The Local Authority Data, 1958-1974: Special Licence Access cover Local Authority identifiers for respondents to National Child Development Study: Childhood Data, Sweeps 0-3, 1958-1974 (see under SN 5565). Identifiers at region level are included in SN 5565, which is available under the standard End User Licence, but these Local Authority data are subject to more restrictive access conditions (see 'Access' section below). Those users who wish to make an application for these data should contact the HelpDesk for further details.

For the second edition (August 2008), the serial number has been replaced with a new one, variable Ncdsid. This change has been made for all datasets in the NCDS series. Further information may be found in the 'CLS Confidentiality and Data Security Review', included in the documentation.

Main Topics:
The data include Local Authority codes for PMS/NCDS respondents. See documentation for further details.

Coverage, universe, methodology

Time period: 1958 - 1974
Dates of fieldwork: Fieldwork for the PMS took place in 1958, NCDS1 in 1965-1966, NCDS2 in 1969 and NCDS3 in 1974.
Country: Great Britain
Spatial units: Local Authority Districts
Observation units: Individuals
Kind of data: Numeric data
Individual (micro) level
Universe: National
Children in Great Britain born in one week in March 1958.
Time dimensions: Longitudinal/panel/cohort
Sampling procedures: No sampling (total universe)
All cases in the PMS and NCDS sweeps 1-3 were included.
Number of units: 18,558 cases.
Method of data collection: Compilation or synthesis of existing material
Weighting: No weighting used.

Thesaurus search on keywords

View keywords... Hide keywords...

Administrative and access information

Date of release:
First edition: 30 October 2007
Latest edition: 14 August 2008 (2nd Edition)
Copyright: Copyright University of London. Centre for Longitudinal Studies
Access conditions: The depositor has specified that registration is required and standard conditions of use apply. The depositor may be informed about usage.
Additional special conditions of use also apply. See terms and conditions for further information. In addition, the UK Data Service is required to request permission from the depositor prior to supplying the data.

Please note:
Since these data pose a higher risk of disclosure than data made available under the standard End User Licence they have additional special conditions attached to them that take the form of a Special Licence (SL). The SL requires the completion of an additional application form, agreement to the conditions of the SL, the signature(s) of the researcher(s), and the explicit permission of the data owners to release the data to the researcher(s). This is to ensure that the guarantee of confidentiality given to survey respondents is protected. SL applications are screened by the UK Data Archive and the data owners and data are only released to those researchers requiring data for statistical research purposes and who can justify their need for the SL data.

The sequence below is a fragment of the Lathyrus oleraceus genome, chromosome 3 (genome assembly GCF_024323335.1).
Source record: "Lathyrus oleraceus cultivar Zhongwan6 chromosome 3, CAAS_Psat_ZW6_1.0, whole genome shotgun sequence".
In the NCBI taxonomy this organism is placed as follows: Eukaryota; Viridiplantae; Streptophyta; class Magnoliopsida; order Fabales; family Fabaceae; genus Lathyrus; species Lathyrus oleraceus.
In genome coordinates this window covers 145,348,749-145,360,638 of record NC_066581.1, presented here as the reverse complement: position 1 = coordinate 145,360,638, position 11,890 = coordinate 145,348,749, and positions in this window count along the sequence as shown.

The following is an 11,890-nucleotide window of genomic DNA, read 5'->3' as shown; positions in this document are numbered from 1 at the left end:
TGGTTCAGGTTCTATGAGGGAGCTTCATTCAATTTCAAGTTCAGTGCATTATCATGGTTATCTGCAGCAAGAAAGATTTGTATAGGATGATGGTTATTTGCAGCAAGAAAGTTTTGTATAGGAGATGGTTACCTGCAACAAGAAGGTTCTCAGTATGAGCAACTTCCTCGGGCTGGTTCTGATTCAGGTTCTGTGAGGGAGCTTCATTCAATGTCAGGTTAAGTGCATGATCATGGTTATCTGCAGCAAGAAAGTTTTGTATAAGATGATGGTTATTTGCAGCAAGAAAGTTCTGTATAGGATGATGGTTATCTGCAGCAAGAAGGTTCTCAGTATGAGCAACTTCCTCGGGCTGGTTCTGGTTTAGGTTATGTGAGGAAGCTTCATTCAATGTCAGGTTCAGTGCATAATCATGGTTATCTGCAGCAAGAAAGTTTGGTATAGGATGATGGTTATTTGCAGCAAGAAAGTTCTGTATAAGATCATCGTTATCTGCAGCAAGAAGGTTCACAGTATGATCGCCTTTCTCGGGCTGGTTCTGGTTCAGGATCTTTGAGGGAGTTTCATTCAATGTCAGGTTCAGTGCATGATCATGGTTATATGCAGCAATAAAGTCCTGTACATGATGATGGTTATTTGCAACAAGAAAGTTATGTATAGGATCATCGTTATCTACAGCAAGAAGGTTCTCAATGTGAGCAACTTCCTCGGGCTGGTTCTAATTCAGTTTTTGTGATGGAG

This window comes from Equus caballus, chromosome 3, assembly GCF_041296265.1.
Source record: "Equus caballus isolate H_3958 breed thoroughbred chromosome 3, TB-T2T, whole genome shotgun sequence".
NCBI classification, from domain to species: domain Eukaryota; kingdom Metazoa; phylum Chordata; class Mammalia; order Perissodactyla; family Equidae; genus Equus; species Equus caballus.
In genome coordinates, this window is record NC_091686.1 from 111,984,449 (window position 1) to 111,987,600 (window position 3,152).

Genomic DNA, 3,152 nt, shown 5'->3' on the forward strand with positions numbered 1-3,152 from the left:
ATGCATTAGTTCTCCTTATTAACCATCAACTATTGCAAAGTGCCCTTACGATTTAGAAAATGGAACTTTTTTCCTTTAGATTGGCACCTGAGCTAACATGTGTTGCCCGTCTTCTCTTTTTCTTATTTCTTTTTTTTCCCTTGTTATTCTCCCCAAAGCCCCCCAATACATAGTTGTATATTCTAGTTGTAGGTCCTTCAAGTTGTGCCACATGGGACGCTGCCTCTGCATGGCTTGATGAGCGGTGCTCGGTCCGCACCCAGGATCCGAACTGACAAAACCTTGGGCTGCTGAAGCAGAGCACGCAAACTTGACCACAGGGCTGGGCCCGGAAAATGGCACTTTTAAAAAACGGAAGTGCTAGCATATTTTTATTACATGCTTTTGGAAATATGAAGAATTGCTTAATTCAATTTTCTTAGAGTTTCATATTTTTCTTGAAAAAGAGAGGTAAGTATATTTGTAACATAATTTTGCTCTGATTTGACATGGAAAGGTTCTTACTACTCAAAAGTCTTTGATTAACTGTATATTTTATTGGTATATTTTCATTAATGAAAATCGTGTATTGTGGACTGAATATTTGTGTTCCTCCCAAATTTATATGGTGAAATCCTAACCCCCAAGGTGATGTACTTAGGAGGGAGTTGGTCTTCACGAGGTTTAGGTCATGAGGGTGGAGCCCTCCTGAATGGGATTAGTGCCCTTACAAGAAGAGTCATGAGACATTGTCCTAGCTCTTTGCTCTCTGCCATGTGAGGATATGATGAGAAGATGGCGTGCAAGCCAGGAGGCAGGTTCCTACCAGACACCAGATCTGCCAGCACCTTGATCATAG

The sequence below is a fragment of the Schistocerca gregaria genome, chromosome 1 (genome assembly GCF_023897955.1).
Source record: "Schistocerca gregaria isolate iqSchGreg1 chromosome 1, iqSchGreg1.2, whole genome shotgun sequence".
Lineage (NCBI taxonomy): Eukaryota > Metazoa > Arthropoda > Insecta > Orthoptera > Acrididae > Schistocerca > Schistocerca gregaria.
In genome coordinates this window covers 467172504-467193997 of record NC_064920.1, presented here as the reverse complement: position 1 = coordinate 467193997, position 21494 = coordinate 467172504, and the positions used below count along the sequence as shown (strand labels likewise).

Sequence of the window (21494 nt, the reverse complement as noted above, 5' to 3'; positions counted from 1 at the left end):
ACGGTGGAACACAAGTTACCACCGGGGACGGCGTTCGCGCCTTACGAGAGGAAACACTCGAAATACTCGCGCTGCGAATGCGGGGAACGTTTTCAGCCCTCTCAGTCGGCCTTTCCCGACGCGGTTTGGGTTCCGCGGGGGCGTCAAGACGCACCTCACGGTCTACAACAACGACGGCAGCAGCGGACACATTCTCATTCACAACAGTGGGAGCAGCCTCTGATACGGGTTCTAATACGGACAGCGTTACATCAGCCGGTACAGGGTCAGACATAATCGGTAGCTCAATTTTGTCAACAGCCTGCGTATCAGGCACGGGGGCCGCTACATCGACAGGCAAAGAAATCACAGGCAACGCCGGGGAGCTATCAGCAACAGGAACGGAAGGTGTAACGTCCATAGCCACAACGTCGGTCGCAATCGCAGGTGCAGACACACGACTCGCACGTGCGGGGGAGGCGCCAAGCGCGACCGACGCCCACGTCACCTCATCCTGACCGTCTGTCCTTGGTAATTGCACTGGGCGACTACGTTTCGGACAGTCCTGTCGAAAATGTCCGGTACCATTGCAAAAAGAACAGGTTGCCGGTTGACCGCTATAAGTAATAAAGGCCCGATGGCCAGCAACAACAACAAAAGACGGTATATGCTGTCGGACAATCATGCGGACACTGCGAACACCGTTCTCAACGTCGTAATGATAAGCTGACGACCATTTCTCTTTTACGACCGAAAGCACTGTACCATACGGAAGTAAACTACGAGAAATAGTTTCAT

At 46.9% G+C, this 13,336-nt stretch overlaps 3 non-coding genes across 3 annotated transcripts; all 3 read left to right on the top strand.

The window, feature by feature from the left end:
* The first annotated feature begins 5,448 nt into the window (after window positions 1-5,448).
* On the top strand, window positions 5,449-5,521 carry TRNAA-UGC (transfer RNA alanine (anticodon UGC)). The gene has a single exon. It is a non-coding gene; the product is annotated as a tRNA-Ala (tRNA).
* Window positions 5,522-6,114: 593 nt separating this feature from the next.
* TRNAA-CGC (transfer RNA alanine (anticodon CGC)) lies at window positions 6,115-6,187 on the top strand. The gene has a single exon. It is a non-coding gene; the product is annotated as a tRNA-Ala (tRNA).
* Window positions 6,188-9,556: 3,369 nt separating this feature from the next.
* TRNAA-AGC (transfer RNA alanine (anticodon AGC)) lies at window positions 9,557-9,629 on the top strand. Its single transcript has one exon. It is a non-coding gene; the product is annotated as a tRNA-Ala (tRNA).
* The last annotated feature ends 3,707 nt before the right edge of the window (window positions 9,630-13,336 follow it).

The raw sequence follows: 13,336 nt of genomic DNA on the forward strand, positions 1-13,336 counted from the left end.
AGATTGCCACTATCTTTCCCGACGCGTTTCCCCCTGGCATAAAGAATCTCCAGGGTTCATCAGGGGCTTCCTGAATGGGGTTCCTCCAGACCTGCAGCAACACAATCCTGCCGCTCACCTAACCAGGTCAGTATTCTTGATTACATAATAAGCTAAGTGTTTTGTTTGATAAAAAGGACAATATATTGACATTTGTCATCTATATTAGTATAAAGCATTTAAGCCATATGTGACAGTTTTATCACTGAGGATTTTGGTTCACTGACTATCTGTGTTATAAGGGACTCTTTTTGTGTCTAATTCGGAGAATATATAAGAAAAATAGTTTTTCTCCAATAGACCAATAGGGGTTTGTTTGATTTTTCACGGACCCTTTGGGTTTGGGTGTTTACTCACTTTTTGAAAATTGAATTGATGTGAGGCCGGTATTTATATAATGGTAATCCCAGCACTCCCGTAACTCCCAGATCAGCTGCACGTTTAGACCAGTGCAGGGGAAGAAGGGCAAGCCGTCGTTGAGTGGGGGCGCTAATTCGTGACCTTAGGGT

Researchers are required to keep the data under conditions of greater security than required under the standard End User Licence. The Microdata Handling and Security: Guide to Good Practice explains how to meet these conditions.
Availability: UK Data Service
Contact: Get in touch


Title File Name Size (KB)
CLS Confidentiality and Data Security Review cls_confidentiality_and_data_security_review.pdf 49
NCDS Local Authority Data User Guide ncds_local_authority_1958-1974.pdf 43
Study information and citation UKDA_Study_5744_Information.htm 6
READ File read5744.htm 11


View publications... Hide publications...

By principal investigator(s):
A searchable bibliography may be found on the Centre for Longitudinal Studies web site.

Resulting from secondary analysis:
Feinstein, L., Lupton, R., Hammond, C., Mujtaba, T., Salter, E., and Sorhaindo, A. (2008) The public value of social housing: a longitudinal analysis of the relationship between housing and life chances, London: The Smith Institute.

Lupton, R., Tunstall, R., Sigle-Rushton, W., Obolenskaya, P., Sabates, R., Meschi, E., Kneale, D., and Salter, E. (2009) Growing up in social housing in Britain: a profile of four generations from 1946 to the present day, London: The Tenant Services Authority.

Taulbut, M. and Walsh, D. (2013) Poverty, parenting and poor health: comparing early years' experiences in Scotland, England and three city regions, Glasgow Centre for Population Health, February. Retrieved August 2, 2013 from


No previously uploaded files

  (login required)

Upload syntax/code file

National Child Development Study: Local Authority Data, 1958-1974: Special Licence Access

I agree to the terms and conditions *

Confirm new syntax/code file version

A previous version of syntax file "" has already been uploaded and approved.

If you continue with this upload, the previous version of the syntax file will be overwritten with this new version.

This new version of the syntax file will be subject to the UK Data Service approval process before it becomes available for download.

Do you want to continue?


Back to top